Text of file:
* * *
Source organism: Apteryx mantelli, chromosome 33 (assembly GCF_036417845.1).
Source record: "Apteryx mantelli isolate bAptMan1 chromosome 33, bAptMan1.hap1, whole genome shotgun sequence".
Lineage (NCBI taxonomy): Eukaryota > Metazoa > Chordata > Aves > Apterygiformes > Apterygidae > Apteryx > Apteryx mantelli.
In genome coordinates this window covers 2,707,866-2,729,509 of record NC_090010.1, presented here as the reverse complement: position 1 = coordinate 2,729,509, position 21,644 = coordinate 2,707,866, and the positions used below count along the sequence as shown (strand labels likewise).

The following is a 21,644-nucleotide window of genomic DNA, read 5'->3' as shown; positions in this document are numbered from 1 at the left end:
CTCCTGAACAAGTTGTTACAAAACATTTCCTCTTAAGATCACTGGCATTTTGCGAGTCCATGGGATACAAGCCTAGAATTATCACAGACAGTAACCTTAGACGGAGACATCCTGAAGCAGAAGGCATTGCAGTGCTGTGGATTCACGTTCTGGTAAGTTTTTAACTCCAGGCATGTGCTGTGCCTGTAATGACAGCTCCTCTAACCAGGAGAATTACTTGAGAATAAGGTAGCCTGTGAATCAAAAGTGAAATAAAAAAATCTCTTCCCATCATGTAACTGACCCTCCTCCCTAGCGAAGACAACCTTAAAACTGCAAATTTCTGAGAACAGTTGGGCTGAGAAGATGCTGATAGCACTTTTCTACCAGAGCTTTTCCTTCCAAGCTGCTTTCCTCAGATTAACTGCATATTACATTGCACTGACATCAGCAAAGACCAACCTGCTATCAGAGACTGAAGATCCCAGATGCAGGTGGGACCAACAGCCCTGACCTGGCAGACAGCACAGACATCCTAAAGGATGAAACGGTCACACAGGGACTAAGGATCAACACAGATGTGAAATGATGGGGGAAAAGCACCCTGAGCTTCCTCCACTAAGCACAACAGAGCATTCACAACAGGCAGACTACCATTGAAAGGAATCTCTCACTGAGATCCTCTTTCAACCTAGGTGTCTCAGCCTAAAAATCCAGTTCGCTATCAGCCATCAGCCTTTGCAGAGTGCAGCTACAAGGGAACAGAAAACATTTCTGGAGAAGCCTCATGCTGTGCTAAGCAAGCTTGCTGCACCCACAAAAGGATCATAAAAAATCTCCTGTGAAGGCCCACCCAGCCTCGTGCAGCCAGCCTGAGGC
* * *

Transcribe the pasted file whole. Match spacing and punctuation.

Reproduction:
Source organism: Apteryx mantelli, chromosome 33 (assembly GCF_036417845.1).
Source record: "Apteryx mantelli isolate bAptMan1 chromosome 33, bAptMan1.hap1, whole genome shotgun sequence".
Lineage (NCBI taxonomy): Eukaryota > Metazoa > Chordata > Aves > Apterygiformes > Apterygidae > Apteryx > Apteryx mantelli.
In genome coordinates this window covers 2,707,866-2,729,509 of record NC_090010.1, presented here as the reverse complement: position 1 = coordinate 2,729,509, position 21,644 = coordinate 2,707,866, and the positions used below count along the sequence as shown (strand labels likewise).

The following is a 21,644-nucleotide window of genomic DNA, read 5'->3' as shown; positions in this document are numbered from 1 at the left end:
CTCCTGAACAAGTTGTTACAAAACATTTCCTCTTAAGATCACTGGCATTTTGCGAGTCCATGGGATACAAGCCTAGAATTATCACAGACAGTAACCTTAGACGGAGACATCCTGAAGCAGAAGGCATTGCAGTGCTGTGGATTCACGTTCTGGTAAGTTTTTAACTCCAGGCATGTGCTGTGCCTGTAATGACAGCTCCTCTAACCAGGAGAATTACTTGAGAATAAGGTAGCCTGTGAATCAAAAGTGAAATAAAAAAATCTCTTCCCATCATGTAACTGACCCTCCTCCCTAGCGAAGACAACCTTAAAACTGCAAATTTCTGAGAACAGTTGGGCTGAGAAGATGCTGATAGCACTTTTCTACCAGAGCTTTTCCTTCCAAGCTGCTTTCCTCAGATTAACTGCATATTACATTGCACTGACATCAGCAAAGACCAACCTGCTATCAGAGACTGAAGATCCCAGATGCAGGTGGGACCAACAGCCCTGACCTGGCAGACAGCACAGACATCCTAAAGGATGAAACGGTCACACAGGGACTAAGGATCAACACAGATGTGAAATGATGGGGGAAAAGCACCCTGAGCTTCCTCCACTAAGCACAACAGAGCATTCACAACAGGCAGACTACCATTGAAAGGAATCTCTCACTGAGATCCTCTTTCAACCTAGGTGTCTCAGCCTAAAAATCCAGTTCGCTATCAGCCATCAGCCTTTGCAGAGTGCAGCTACAAGGGAACAGAAAACATTTCTGGAGAAGCCTCATGCTGTGCTAAGCAAGCTTGCTGCACCCACAAAAGGATCATAAAAAATCTCCTGTGAAGGCCCACCCAGCCTCGTGCAGCCAGCCTGAGGC